We move onto a scallop the size of a babies fist, cooked one side only to a crust and drapped in lardo that slowly spoons the side of the shellfish as the fat warms through. It sits in a broth made from the off-cuts off the kitchen; the vegetable waste, prawn heads, gnarly bits of back bacon, spiced and then sharpened with a variety of lime I’ve never heard of so that it has a smokey hot and sour soup vibe to it. Thinking about it now it was probably my favourite course. I liked it a lot more than the cornet of red pepper ice cream dotted with green strawberry that follows, mostly because it reminded me of sucking on a paper cut, a reference that my other half described as ridiculous. Stone Bass is next, the fillet cooked accurately and the head meat a rillette underneath cut with lots of garlic. The courgette puree and pieces of baby veg, along with the potato fondant could have been classically french until the sauce of raw mango and coconut is poured tableside. This brings everything to life, adding a fragrant and perfumed quality to an already stellar dish.

Then there are the two main meat courses. First up is chicken jalfrezi which is about as traditional as I am modest. The Cotswold breast meat has been cooked sous vide and then finished off under the salamander with a topping of the chicken skin, a little fat (I think) and a little spice. This sits on a ‘keema’ of the pulled bits of the bird, heavily spiced and very possibly in my list of favourite things I’ve ever eaten. If Claire wants the broth for lunch everyday then I want a vat of this. A keema this spicy and tasty doesn’t just make your day, it makes your hole weak. The rest of the plate pays homage to the traditions of the dish without needing to go down the route of cast iron bowls and menus under glass tables for authenticity; a red pepper and naga chilli puree, shallots pickled and then charred, spring onion, one of those complex sauces which Aktar has rightly built his career (and previous tenures) upon. By now I’m praying to the food god to offer some relief, though he doesn’t exist so it’s on to the lamb. Barbecued loin, bread filled wih confit shoulder meat, the most morish of ‘kebabs’ rolled-up and coated in crispy onions, courgette, and a bone marrow sauce cut with enough herb oil to give it the acidity it needs. I was going to avoid mentioning the M word in this piece, but this is one star cooking, absolutely no questions about it.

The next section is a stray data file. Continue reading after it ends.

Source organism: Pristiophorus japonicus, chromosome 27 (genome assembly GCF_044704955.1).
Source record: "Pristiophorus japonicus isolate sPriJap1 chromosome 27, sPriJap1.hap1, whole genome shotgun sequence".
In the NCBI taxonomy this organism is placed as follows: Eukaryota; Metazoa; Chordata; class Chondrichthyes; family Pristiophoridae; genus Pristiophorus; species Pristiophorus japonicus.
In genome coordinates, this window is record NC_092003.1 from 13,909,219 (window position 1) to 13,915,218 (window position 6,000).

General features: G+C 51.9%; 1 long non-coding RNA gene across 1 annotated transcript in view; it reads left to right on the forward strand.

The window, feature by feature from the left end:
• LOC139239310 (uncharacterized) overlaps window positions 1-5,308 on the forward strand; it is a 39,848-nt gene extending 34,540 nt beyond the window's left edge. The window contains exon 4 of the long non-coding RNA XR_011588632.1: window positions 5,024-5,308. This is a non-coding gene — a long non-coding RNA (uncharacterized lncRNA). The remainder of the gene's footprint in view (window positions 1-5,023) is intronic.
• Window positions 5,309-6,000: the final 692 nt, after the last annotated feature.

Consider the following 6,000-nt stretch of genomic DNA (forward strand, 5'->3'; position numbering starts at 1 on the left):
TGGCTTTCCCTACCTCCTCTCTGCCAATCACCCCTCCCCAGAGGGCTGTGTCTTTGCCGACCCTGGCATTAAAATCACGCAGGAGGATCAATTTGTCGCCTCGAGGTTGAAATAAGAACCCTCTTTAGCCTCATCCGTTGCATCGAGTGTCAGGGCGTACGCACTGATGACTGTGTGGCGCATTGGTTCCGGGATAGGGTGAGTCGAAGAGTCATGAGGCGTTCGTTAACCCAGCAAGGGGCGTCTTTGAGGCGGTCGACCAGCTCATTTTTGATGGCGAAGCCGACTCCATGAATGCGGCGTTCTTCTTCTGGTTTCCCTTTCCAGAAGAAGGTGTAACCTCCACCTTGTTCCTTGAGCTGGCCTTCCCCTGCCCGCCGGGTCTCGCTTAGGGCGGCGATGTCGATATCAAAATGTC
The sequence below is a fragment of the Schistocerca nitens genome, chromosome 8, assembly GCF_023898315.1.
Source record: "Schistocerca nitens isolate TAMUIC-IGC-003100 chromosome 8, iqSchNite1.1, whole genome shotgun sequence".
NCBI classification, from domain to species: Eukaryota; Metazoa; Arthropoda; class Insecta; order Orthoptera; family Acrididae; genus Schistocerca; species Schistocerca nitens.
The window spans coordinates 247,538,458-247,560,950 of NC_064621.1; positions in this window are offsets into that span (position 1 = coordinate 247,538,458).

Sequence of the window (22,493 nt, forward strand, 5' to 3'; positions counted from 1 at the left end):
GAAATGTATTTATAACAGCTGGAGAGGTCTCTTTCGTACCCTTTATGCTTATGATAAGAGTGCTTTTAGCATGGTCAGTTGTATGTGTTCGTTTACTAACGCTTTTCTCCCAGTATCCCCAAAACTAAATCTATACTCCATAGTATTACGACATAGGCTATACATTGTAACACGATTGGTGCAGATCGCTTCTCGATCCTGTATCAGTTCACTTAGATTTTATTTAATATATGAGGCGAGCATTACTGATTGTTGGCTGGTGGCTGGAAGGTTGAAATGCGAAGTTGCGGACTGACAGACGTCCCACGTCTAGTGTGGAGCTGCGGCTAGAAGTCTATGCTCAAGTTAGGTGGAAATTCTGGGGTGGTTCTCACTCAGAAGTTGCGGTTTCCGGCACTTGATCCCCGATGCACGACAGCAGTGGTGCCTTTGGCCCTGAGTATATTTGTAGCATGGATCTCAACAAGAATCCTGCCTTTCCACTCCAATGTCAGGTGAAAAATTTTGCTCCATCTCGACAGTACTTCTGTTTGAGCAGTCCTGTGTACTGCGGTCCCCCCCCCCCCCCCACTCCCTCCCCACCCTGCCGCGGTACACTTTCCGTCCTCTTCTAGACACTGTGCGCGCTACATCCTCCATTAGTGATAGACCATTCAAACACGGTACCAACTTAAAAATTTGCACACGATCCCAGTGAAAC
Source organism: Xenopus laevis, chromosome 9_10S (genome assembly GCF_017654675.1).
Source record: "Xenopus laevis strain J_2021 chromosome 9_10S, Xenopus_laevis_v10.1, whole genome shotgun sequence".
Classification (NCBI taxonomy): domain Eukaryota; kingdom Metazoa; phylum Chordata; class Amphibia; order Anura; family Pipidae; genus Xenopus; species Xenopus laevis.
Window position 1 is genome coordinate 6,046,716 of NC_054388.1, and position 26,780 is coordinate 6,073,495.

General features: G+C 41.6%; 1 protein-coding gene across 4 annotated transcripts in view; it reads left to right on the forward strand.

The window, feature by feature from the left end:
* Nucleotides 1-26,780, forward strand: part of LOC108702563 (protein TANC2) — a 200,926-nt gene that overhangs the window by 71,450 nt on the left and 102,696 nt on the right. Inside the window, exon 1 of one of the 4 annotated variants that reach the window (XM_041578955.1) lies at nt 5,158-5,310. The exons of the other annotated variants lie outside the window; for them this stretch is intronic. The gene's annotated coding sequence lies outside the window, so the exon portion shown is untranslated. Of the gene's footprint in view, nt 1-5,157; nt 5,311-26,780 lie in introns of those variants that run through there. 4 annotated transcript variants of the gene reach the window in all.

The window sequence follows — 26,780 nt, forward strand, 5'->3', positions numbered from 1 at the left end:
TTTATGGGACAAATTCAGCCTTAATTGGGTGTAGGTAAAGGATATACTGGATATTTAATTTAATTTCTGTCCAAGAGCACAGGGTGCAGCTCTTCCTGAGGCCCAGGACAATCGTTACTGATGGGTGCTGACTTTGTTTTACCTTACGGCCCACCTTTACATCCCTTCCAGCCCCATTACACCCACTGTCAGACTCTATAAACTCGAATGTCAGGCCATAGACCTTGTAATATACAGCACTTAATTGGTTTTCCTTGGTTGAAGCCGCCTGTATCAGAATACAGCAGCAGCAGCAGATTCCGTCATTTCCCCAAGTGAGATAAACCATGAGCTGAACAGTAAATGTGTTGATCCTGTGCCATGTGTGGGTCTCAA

Aktar comes to the table. He’s got gadgets and gizmos aplenty, he’s got whozits and whatzits galore. The trick of poaching the chai flavoured mousse in nitrous oxide might be straight out of The Fat Duck, but it works; the meringue-like structure dissapates on the tongue, leaving nothing but the notes of cinnamon and cardamon. From there we have the highest quality of cherries with sweet cheese that has been quickly frozen to an ice cream-like state, a riff on a Feast ice lolly filled with mango and coconut, and finish off with a rich ball of chocolate and raspberry. Yes, they are showing off but they have every right to; the quality of desserts here has increased dramatically of late.